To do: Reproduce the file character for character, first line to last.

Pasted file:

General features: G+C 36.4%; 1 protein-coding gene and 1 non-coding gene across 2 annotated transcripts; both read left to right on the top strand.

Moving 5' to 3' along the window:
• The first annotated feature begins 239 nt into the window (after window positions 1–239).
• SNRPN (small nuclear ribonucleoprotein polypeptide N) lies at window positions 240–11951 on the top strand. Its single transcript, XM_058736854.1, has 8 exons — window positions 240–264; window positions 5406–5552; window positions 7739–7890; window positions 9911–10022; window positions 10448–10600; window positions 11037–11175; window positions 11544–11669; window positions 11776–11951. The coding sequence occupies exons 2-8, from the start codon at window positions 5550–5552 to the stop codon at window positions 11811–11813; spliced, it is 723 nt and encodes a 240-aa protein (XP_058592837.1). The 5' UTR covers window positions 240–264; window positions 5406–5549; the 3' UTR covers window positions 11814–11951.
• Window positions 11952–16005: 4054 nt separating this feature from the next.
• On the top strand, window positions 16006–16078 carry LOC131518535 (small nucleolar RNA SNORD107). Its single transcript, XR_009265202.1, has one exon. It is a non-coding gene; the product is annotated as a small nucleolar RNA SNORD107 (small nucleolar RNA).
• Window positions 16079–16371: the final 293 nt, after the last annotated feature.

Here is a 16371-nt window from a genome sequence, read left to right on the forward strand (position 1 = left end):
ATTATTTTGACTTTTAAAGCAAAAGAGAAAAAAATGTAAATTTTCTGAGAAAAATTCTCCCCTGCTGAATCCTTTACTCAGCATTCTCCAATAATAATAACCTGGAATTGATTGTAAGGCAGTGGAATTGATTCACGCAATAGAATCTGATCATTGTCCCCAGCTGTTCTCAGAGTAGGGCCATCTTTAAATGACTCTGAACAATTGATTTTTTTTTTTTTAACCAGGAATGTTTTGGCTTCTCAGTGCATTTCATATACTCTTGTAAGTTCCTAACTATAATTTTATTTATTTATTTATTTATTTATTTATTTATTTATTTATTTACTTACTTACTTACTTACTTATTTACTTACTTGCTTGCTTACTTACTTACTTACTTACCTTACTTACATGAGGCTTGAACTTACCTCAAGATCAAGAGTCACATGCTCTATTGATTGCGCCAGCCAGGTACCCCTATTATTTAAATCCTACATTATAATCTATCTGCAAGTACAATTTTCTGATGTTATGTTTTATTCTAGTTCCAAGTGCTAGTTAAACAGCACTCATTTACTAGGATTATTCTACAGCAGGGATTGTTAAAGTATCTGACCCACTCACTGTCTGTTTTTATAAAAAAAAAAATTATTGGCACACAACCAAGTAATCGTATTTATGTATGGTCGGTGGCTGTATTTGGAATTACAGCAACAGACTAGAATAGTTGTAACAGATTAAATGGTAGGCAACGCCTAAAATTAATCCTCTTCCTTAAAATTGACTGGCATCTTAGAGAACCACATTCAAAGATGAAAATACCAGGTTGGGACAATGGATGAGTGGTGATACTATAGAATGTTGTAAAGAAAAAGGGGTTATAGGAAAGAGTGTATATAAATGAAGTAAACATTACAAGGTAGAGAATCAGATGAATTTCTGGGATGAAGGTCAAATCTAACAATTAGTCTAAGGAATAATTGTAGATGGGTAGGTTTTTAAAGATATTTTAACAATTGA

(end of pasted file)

General features: G+C 36.4%; 1 protein-coding gene and 1 non-coding gene across 2 annotated transcripts; both read left to right on the top strand.

Moving 5' to 3' along the window:
• The first annotated feature begins 239 nt into the window (after window positions 1–239).
• SNRPN (small nuclear ribonucleoprotein polypeptide N) lies at window positions 240–11951 on the top strand. Its single transcript, XM_058736854.1, has 8 exons — window positions 240–264; window positions 5406–5552; window positions 7739–7890; window positions 9911–10022; window positions 10448–10600; window positions 11037–11175; window positions 11544–11669; window positions 11776–11951. The coding sequence occupies exons 2-8, from the start codon at window positions 5550–5552 to the stop codon at window positions 11811–11813; spliced, it is 723 nt and encodes a 240-aa protein (XP_058592837.1). The 5' UTR covers window positions 240–264; window positions 5406–5549; the 3' UTR covers window positions 11814–11951.
• Window positions 11952–16005: 4054 nt separating this feature from the next.
• On the top strand, window positions 16006–16078 carry LOC131518535 (small nucleolar RNA SNORD107). Its single transcript, XR_009265202.1, has one exon. It is a non-coding gene; the product is annotated as a small nucleolar RNA SNORD107 (small nucleolar RNA).
• Window positions 16079–16371: the final 293 nt, after the last annotated feature.

Here is a 16371-nt window from a genome sequence, read left to right on the forward strand (position 1 = left end):
ATTATTTTGACTTTTAAAGCAAAAGAGAAAAAAATGTAAATTTTCTGAGAAAAATTCTCCCCTGCTGAATCCTTTACTCAGCATTCTCCAATAATAATAACCTGGAATTGATTGTAAGGCAGTGGAATTGATTCACGCAATAGAATCTGATCATTGTCCCCAGCTGTTCTCAGAGTAGGGCCATCTTTAAATGACTCTGAACAATTGATTTTTTTTTTTTTAACCAGGAATGTTTTGGCTTCTCAGTGCATTTCATATACTCTTGTAAGTTCCTAACTATAATTTTATTTATTTATTTATTTATTTATTTATTTATTTATTTATTTACTTACTTACTTACTTACTTATTTACTTACTTGCTTGCTTACTTACTTACTTACTTACCTTACTTACATGAGGCTTGAACTTACCTCAAGATCAAGAGTCACATGCTCTATTGATTGCGCCAGCCAGGTACCCCTATTATTTAAATCCTACATTATAATCTATCTGCAAGTACAATTTTCTGATGTTATGTTTTATTCTAGTTCCAAGTGCTAGTTAAACAGCACTCATTTACTAGGATTATTCTACAGCAGGGATTGTTAAAGTATCTGACCCACTCACTGTCTGTTTTTATAAAAAAAAAAATTATTGGCACACAACCAAGTAATCGTATTTATGTATGGTCGGTGGCTGTATTTGGAATTACAGCAACAGACTAGAATAGTTGTAACAGATTAAATGGTAGGCAACGCCTAAAATTAATCCTCTTCCTTAAAATTGACTGGCATCTTAGAGAACCACATTCAAAGATGAAAATACCAGGTTGGGACAATGGATGAGTGGTGATACTATAGAATGTTGTAAAGAAAAAGGGGTTATAGGAAAGAGTGTATATAAATGAAGTAAACATTACAAGGTAGAGAATCAGATGAATTTCTGGGATGAAGGTCAAATCTAACAATTAGTCTAAGGAATAATTGTAGATGGGTAGGTTTTTAAAGATATTTTAACAATTGA